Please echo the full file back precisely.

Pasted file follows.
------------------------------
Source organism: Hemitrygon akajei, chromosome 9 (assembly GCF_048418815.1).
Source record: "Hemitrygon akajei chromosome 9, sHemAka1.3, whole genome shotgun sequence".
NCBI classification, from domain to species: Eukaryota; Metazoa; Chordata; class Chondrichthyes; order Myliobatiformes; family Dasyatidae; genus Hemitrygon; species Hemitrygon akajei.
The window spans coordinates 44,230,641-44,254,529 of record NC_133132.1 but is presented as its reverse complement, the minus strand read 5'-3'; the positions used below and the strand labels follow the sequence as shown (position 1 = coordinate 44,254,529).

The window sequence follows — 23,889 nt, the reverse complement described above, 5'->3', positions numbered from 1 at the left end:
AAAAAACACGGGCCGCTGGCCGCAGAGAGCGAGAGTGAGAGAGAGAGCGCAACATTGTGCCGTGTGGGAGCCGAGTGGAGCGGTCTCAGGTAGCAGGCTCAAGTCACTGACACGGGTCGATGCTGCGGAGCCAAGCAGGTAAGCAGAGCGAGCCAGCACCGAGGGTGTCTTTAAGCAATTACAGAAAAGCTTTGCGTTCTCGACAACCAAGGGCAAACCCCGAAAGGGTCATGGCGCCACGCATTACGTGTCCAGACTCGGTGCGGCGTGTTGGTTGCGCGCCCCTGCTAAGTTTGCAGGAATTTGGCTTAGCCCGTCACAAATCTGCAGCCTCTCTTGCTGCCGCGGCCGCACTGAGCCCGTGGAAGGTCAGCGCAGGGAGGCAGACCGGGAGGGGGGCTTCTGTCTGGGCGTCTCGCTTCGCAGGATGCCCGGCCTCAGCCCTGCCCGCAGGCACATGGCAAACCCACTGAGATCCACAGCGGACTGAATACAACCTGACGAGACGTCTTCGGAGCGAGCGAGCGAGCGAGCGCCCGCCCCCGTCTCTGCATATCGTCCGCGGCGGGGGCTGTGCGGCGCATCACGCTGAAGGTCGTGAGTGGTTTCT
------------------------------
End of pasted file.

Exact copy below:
Source organism: Hemitrygon akajei, chromosome 9 (assembly GCF_048418815.1).
Source record: "Hemitrygon akajei chromosome 9, sHemAka1.3, whole genome shotgun sequence".
NCBI classification, from domain to species: Eukaryota; Metazoa; Chordata; class Chondrichthyes; order Myliobatiformes; family Dasyatidae; genus Hemitrygon; species Hemitrygon akajei.
The window spans coordinates 44,230,641-44,254,529 of record NC_133132.1 but is presented as its reverse complement, the minus strand read 5'-3'; the positions used below and the strand labels follow the sequence as shown (position 1 = coordinate 44,254,529).

The window sequence follows — 23,889 nt, the reverse complement described above, 5'->3', positions numbered from 1 at the left end:
AAAAAACACGGGCCGCTGGCCGCAGAGAGCGAGAGTGAGAGAGAGAGCGCAACATTGTGCCGTGTGGGAGCCGAGTGGAGCGGTCTCAGGTAGCAGGCTCAAGTCACTGACACGGGTCGATGCTGCGGAGCCAAGCAGGTAAGCAGAGCGAGCCAGCACCGAGGGTGTCTTTAAGCAATTACAGAAAAGCTTTGCGTTCTCGACAACCAAGGGCAAACCCCGAAAGGGTCATGGCGCCACGCATTACGTGTCCAGACTCGGTGCGGCGTGTTGGTTGCGCGCCCCTGCTAAGTTTGCAGGAATTTGGCTTAGCCCGTCACAAATCTGCAGCCTCTCTTGCTGCCGCGGCCGCACTGAGCCCGTGGAAGGTCAGCGCAGGGAGGCAGACCGGGAGGGGGGCTTCTGTCTGGGCGTCTCGCTTCGCAGGATGCCCGGCCTCAGCCCTGCCCGCAGGCACATGGCAAACCCACTGAGATCCACAGCGGACTGAATACAACCTGACGAGACGTCTTCGGAGCGAGCGAGCGAGCGAGCGCCCGCCCCCGTCTCTGCATATCGTCCGCGGCGGGGGCTGTGCGGCGCATCACGCTGAAGGTCGTGAGTGGTTTCT